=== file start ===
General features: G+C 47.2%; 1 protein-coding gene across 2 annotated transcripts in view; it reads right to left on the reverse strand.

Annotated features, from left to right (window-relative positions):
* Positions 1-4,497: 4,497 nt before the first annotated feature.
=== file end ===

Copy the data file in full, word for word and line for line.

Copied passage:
General features: G+C 47.2%; 1 protein-coding gene across 2 annotated transcripts in view; it reads right to left on the reverse strand.

Annotated features, from left to right (window-relative positions):
* Positions 1-4,497: 4,497 nt before the first annotated feature.